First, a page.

Sample Paper on Health Insurance Portability and Accountability Act and Electronic Data Interchange in the Healthcare Services

Define EDI

The advancement in technology across industries has contributed to the need for digitalized business practices. The healthcare industries are now moving towards paperless offices which are an attempt to organize and integrate data of the service users and providers. Electronic Data Interchange is a structured way of transmitting data between different computer systems, regulated by standards and important in medical claims where a switch occurs in basic units referred to as transactions, which relate to standard trading documents such as healthcare claims or remittance advice (Robertson, 2007). Simply put, EDI is a mode of electronic exchange of information between two business partners in a specified, prearranged design.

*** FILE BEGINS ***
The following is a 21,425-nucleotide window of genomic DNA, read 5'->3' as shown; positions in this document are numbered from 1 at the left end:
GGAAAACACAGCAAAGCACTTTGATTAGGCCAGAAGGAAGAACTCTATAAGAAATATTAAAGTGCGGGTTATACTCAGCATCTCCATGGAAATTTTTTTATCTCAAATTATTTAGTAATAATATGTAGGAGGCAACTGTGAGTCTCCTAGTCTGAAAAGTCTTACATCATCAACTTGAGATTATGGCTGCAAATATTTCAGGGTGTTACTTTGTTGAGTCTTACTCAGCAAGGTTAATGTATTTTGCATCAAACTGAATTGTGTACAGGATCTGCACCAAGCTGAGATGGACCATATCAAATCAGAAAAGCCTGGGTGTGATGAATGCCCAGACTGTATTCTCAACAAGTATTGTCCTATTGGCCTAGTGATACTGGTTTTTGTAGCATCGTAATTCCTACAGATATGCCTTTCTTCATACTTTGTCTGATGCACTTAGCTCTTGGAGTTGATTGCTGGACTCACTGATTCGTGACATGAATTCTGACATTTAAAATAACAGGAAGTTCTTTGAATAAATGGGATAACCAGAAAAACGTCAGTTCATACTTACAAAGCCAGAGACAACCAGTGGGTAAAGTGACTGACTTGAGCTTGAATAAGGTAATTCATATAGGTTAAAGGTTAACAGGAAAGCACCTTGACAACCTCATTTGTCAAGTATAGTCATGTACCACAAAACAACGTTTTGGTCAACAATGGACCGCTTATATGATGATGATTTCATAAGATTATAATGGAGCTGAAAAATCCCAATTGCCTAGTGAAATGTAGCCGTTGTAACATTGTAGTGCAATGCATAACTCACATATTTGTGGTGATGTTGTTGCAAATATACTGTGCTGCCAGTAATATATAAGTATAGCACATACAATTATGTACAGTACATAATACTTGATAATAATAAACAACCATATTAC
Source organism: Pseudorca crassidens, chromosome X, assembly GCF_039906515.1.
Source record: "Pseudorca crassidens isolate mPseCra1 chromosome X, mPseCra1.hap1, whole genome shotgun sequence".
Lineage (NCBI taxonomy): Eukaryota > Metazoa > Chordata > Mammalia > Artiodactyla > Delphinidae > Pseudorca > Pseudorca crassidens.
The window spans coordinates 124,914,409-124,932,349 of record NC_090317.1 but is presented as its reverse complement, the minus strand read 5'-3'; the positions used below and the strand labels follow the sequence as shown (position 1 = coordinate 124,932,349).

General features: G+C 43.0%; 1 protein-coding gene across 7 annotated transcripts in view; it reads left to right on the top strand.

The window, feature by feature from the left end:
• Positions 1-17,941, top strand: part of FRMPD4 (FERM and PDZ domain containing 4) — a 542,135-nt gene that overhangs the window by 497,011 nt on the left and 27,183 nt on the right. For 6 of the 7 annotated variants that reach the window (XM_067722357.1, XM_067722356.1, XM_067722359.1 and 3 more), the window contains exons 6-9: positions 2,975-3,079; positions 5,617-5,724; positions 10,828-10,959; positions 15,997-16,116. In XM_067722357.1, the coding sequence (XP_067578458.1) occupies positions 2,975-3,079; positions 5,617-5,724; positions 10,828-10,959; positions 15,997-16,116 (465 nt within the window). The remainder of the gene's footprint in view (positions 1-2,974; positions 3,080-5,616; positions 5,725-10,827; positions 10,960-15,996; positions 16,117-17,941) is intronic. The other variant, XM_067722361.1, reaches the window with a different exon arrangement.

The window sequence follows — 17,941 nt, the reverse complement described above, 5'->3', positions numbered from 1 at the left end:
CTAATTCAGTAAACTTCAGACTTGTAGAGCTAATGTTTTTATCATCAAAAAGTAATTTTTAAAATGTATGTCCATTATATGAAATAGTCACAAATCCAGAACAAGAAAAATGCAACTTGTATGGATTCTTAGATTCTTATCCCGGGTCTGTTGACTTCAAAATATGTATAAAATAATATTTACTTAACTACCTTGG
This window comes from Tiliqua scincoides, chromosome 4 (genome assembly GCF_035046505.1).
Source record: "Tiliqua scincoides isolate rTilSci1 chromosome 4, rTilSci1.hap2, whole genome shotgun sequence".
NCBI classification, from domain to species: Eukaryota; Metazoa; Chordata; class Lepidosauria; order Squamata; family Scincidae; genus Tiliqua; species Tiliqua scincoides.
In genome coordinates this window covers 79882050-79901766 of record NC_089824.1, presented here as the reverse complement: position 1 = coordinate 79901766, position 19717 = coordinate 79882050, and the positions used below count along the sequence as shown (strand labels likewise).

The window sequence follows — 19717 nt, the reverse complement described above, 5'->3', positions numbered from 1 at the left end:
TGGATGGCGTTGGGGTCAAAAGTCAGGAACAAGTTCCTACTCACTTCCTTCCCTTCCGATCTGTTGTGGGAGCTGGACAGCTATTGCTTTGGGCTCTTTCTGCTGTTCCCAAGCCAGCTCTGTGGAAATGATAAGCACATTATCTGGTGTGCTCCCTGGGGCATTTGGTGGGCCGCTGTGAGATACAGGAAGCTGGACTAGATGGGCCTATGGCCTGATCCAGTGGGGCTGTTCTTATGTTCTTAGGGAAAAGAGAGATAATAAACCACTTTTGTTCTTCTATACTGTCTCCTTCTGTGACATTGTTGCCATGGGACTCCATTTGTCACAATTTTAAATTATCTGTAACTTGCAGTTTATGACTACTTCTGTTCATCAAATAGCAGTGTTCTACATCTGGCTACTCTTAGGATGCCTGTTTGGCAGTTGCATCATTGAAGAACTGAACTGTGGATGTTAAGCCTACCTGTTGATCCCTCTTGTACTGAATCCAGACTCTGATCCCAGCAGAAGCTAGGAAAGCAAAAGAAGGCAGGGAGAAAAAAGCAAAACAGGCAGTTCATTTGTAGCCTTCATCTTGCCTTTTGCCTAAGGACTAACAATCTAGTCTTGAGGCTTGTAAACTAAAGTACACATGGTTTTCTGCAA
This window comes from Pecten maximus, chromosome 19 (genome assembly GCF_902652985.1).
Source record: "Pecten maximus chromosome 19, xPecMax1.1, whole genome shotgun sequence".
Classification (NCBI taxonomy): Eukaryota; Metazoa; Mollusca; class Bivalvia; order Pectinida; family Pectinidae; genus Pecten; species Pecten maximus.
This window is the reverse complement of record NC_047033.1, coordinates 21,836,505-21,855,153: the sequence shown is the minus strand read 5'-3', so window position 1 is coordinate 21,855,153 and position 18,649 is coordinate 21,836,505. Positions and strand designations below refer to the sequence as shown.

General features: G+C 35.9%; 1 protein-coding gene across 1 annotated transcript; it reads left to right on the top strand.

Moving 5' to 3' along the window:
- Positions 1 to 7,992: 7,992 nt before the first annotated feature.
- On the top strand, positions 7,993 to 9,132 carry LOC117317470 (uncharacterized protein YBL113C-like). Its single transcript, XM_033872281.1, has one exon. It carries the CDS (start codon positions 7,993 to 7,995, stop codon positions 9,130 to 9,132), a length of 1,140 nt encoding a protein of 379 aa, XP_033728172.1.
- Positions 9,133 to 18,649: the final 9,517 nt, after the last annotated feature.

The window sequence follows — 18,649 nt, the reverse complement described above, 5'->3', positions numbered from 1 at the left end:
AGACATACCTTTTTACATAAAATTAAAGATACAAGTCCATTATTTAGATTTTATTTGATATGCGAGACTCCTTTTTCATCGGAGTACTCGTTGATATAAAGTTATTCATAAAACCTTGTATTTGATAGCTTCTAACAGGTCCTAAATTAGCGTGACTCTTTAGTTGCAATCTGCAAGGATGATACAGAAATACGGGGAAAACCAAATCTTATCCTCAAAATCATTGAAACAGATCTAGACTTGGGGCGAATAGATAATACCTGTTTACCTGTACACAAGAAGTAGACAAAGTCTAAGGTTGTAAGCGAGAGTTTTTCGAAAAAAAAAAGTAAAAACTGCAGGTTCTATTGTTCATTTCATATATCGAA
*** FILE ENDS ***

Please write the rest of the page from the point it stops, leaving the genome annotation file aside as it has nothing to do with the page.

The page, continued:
Explain how using EDI facilitates electronic transactions

Similar to any other transactions, organizing voluminous data is always a challenging and complex process especially in sorting a patient medical history record and health insurance reimbursements. However, EDI comes with its own standards where each document has a specific format making it easy to send and interpret. EDI acts as a guide between providers and insurance payers and ensures that the transactions are done accurately, speedily, and at low costs.

The standards transactions format was created by Accredited Standards Committee (ASC) X12N and under the authority of the Health Insurance Portability and Accountability Act (HIPAA), the Department of Health and Human Services (DHHS) adopted a series of standard EDI transaction formats (Moynihan & Moynihan, 2001). EDI facilitates easy electronic transactions especially when the trading partners understand the different formats for specific transactions. There are several standard formats that have been adopted by the Department of Health and Human Services. This includes X12N 276/277 Claims Status Request and Response, X12N 835 Claim Payment/Remittance Advice, and X12N 837 Dental, Professional, and Institutional Claims among others (Moynihan & Moynihan, 2001).